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Second-hand goods still under warranty? Do not believe it.

Second-hand goods still under warranty? Do not believe it. Consumer goods often replace more than one owner in their lives. But what is the warranty for used goods? Can you rely on the enclosed warranty card?

At the dTest Consumer Consulting Center, experts encounter many instances when people buy at a bazaar or pawnshop, with the goods still receiving a valid warranty card. They then live in the belief that they can come to the vendor's shop with the warranty card and have the right to claim. "The claim will usually take place without difficulty, but the problem occurs when the entrepreneur accepts the claim and decides to return the money for the goods. Traders refuse to issue money to a person other than the one on the original invoice. The unfortunate owner finds himself in a hectic situation when he only has empty hands after a recognized complaint, " says Lukas Zeleny, head of the legal department of consumer organization dTest.

It should be noted that the guarantee is not an invisible aura, which only floats over the purchased goods for two years or more. Mutual rights and obligations always exist between two people who have a certain obligation among themselves. Anyone who buys something can claim a claim against whoever acts as a seller in that relationship. "If you buy the goods in the pawnshop, the pawnshop is responsible for the defects of the goods, not one of the previous owners or even the manufacturer of the goods. Otherwise, of course, if the bazaar or pawnshop act only as contract agents. In that case, you buy the goods directly from the previous owner and you are responsible for the defects of the goods, " explains Lukáš Zelený.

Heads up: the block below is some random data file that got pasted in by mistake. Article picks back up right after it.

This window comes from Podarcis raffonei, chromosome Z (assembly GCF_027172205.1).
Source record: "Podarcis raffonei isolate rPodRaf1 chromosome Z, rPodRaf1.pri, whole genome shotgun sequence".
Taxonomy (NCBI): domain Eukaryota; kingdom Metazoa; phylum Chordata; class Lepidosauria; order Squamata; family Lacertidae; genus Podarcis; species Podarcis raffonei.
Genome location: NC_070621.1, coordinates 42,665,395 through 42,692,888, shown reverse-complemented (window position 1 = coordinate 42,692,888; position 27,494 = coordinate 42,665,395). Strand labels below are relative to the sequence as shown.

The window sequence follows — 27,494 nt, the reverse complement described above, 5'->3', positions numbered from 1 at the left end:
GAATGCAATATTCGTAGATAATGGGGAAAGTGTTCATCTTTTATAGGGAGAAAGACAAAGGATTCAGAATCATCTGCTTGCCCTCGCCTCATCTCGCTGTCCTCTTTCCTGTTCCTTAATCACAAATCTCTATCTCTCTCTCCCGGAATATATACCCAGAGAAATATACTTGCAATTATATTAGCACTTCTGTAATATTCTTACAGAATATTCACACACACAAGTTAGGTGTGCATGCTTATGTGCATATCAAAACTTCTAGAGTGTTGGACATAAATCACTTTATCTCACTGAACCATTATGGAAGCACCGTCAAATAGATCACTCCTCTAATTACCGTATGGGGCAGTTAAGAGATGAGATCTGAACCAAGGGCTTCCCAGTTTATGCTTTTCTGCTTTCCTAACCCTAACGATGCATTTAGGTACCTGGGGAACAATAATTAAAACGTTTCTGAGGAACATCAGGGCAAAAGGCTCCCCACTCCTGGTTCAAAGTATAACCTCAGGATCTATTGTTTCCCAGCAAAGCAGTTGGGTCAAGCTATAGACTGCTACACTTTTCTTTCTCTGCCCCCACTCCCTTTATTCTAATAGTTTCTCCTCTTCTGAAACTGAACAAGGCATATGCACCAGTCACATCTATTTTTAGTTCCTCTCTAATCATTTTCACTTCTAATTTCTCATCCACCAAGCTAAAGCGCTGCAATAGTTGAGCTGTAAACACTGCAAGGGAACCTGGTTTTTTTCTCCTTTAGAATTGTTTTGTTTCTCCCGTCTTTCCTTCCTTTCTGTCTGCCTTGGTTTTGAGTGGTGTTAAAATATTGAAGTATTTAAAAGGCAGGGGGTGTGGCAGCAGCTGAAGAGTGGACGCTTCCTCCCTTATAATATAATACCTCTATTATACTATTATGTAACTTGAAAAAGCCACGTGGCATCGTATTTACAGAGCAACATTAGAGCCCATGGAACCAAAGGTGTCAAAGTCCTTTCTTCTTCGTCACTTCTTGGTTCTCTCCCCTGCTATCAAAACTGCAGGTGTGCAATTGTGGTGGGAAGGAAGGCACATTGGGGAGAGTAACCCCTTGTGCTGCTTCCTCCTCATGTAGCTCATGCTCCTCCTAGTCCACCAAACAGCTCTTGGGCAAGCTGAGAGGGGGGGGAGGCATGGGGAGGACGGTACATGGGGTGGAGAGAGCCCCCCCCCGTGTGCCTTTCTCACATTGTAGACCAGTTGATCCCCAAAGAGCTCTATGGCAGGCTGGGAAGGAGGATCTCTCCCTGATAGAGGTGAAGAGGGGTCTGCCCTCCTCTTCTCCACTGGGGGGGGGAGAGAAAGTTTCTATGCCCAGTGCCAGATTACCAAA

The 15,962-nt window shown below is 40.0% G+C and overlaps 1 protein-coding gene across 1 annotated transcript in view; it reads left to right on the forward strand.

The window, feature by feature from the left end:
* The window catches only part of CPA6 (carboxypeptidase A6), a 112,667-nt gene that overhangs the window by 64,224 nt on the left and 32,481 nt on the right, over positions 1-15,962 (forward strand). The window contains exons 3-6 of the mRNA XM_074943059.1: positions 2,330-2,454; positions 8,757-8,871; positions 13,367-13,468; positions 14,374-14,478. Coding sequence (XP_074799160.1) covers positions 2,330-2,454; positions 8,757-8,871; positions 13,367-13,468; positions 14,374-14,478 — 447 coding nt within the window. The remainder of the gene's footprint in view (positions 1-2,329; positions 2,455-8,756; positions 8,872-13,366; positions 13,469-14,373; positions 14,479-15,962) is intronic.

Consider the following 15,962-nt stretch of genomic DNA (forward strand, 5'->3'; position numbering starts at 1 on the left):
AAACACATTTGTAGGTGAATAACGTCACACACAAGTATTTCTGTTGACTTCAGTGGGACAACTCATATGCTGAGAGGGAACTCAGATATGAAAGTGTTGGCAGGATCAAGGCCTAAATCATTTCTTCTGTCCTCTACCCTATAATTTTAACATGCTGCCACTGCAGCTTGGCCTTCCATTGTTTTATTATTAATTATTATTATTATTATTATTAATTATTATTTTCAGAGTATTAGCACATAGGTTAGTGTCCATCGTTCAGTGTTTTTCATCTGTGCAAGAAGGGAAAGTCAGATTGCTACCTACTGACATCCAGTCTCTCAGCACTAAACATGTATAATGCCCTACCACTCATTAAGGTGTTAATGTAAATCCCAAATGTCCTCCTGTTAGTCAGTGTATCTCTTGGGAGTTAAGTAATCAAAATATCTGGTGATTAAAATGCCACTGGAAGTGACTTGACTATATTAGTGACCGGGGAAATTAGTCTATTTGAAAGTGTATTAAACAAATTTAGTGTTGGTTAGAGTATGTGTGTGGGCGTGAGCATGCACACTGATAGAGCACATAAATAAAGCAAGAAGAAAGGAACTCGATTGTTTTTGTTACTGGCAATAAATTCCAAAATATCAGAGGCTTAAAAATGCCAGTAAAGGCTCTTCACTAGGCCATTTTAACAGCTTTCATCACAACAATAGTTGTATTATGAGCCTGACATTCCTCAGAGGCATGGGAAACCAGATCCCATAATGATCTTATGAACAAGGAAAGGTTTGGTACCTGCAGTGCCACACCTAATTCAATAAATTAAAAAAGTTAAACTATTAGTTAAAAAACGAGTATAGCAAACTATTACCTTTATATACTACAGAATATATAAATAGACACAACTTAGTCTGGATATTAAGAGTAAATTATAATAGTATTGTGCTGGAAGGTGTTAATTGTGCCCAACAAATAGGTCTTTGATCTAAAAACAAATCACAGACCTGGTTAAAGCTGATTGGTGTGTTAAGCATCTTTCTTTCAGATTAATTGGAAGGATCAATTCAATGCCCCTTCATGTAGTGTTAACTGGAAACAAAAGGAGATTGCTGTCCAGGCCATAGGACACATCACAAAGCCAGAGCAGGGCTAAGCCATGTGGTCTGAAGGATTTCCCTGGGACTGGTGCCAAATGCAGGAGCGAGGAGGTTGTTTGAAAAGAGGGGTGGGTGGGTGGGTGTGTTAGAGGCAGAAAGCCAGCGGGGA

However, for the used goods the seller's liability for the defects is considerably limited. Who buys secondhand goods must count on the fact that he is not in perfect condition and can not complain about the defects he knew about the purchase. If, in addition, the seller is a person who does not live with the sale of the goods, the parties may agree in advance that the goods will not be claimed at all.

If the owner of the goods wishes to give the buyer his warranty certificate, the best transfer of rights from defective performance should be the best. The rights do not automatically pass to the new owner and collecting money for the goods is not enough to just wake up in the shop with a warranty certificate. "There is nothing wrong with that. Used goods are usually purchased by a second or third owner at a reduced price, so there is no reason to automatically transfer the right to a full purchase price to the first seller. If someone else claims the claims of the original owner, it should be his blessing, " says Green.

So, when you find yourself in a bazaar or pawn shop with an offer of goods for which there is a valid warranty card, do not forget to ask your vendor if he can also secure a signed assignment from a defective performance from the previous owner. "You can assume you are not likely to encounter any other than a negative answer. In this case, we advise you to buy your hands away, or to accept that the warranty card will be just good for burning in the stoves, " adds Lukas Zeleny.

The written model "Assignment of Rights from Defective Performance" can be found by consumers free of charge on the website of consumer organization dTest.

Source: tz,

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